The Department of Homeland Security (DHS) has issued revised guidance on I-9 compliance in light of employer office closures around the country due to COVID-19. DHS announced that it will exercise its discretion to defer the physical presence requirement associated with completing Form I-9, where the employee must present physical documents to be examined by the person completing Section 2 of Form I-9 to demonstrate work eligibility.
Under the guidance, employers who are closing offices or taking precautions to limit physical contact will not be required to review the documents in person, but will need to inspect it remotely (via video, email, fax, etc.). The same rules still apply where the documents must be reviewed within three days of the employee’s start date. Employers, after reviewing the documents remotely, should complete Section 2 as normal.
Employers will then be required to review the documents in person within three business days of normal operations resuming. Employers will then “correct” the I-9 and should enter “COVID-19” as the reason for the physical inspection delay in Section 2 Additional Information field, and also add “documents physically examined” with the date of inspection.
Employers who wish to take this “remote review” option must provide written documentation of the remote onboarding and telework policy for each employee. This provision only applies to employers and workplaces that are operating remotely. For example, if there are employees physically present at a work location, there will be no exceptions and this provision will not apply. DHS will evaluate this on a case-by-case basis. Note that any audit of these I-9s in the future would use the “in-person” completed date as the starting point.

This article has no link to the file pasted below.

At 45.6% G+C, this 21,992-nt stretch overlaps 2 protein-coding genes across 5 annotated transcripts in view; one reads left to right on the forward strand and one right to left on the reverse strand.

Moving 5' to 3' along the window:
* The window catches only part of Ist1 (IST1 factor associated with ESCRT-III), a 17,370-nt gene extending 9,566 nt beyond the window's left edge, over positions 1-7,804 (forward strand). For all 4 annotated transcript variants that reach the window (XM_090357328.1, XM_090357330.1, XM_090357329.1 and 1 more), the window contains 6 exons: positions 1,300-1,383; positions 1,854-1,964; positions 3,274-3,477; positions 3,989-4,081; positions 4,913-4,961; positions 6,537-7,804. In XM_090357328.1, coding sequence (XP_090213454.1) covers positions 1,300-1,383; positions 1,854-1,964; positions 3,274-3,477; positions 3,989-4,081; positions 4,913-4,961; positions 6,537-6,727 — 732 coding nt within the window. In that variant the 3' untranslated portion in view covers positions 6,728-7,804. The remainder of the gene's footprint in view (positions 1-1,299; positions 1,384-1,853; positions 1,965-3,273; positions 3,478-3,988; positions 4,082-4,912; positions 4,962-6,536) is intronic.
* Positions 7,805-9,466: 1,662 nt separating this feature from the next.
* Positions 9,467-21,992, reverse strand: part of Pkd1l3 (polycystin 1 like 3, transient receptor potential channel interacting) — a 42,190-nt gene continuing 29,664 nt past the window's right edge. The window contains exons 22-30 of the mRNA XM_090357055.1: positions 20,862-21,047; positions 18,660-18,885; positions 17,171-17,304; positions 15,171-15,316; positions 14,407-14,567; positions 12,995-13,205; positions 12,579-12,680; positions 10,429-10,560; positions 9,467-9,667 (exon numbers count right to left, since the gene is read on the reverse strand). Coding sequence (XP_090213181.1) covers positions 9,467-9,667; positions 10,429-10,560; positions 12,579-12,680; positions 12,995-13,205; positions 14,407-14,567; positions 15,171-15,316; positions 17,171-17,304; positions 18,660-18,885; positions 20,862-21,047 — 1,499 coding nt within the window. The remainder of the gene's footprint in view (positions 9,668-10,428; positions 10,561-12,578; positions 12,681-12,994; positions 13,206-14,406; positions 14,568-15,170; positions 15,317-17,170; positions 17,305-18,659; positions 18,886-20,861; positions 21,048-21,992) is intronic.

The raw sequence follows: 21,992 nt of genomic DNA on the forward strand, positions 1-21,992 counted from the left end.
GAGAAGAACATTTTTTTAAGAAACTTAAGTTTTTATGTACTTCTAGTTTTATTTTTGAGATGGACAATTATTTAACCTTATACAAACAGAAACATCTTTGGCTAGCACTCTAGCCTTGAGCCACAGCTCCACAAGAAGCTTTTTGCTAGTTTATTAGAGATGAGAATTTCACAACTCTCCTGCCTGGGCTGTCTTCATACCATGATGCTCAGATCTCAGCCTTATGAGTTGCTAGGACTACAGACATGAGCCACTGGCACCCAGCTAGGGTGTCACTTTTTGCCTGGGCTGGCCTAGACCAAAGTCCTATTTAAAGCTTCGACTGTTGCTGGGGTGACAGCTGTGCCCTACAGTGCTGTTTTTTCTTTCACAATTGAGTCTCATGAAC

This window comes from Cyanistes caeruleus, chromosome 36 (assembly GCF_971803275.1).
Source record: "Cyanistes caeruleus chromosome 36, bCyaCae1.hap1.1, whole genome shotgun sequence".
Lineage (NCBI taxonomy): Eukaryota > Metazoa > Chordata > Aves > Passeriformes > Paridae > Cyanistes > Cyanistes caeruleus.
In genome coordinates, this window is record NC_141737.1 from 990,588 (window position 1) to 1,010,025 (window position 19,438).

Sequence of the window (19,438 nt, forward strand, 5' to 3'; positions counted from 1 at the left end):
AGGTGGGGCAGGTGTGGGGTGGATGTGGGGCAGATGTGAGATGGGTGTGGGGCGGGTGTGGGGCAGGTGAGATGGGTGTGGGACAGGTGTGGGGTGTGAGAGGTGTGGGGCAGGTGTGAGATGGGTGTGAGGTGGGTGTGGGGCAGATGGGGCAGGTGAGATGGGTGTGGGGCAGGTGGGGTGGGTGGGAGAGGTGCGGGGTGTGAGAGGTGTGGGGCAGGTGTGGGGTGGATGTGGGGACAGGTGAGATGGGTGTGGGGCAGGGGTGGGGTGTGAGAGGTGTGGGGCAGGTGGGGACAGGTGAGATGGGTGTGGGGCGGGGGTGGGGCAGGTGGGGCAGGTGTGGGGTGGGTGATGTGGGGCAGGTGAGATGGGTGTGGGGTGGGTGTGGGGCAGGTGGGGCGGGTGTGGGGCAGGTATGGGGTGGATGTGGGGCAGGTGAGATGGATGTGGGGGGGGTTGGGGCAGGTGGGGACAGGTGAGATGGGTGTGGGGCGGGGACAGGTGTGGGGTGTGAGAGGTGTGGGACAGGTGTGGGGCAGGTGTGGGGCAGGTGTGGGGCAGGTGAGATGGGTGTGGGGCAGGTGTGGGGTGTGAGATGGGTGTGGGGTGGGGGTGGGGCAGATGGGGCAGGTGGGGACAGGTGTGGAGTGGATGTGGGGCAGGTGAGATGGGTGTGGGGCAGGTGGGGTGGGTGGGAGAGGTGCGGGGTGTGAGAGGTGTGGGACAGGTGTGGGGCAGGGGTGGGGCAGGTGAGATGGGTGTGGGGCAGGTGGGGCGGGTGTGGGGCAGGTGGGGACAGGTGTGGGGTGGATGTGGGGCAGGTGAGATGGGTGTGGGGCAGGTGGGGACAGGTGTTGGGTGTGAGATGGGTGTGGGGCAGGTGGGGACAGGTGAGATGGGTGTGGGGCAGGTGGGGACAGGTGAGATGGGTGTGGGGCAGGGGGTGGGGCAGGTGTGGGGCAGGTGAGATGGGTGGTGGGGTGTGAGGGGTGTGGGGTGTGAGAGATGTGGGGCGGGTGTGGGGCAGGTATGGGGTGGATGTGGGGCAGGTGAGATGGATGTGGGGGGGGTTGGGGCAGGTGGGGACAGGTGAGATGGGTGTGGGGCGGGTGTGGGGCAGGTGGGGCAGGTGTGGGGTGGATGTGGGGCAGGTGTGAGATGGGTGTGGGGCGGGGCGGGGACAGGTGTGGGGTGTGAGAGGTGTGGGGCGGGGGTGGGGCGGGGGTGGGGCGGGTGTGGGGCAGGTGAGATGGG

Also, note that employers may still designate an authorized representative to act on their behalf to complete Section 2, and can be any person the employer designates, though the employer will be liable for any violations in connection to the form or verification process. The authorized representative will still need to examine the documents physically.
The above relaxed guidelines may be implemented for the next 60 days (from March 20, 2020), or within three business days after the termination of the National Emergency, whichever comes first. Any Notice of Inspections served by DHS in March 2020 will automatically be granted a 60-day extension.
Case Creation: Employers must still comply with creating cases for new hires within three business days from the date of hire. The date of hire must be what is on the employee’s Form I-9. If the case creation is delayed because of COVID-19, the employer should select “Other” from the drop-down list and enter “COVID-19.”
Tentative Nonconfirmations: In addition, due to the shutdown of Social Security offices, E-Verify will extend the timeframe to resolve SSA Tentative Nonconfirmations (TNC). This extension also applies to a limited number of DHS TNCs if the employee cannot resolve it due to public or private office closures.
During this time, if the E-Verify case is in an interim case status, the employer MUST NOT take any adverse action, even if this timeframe is extended.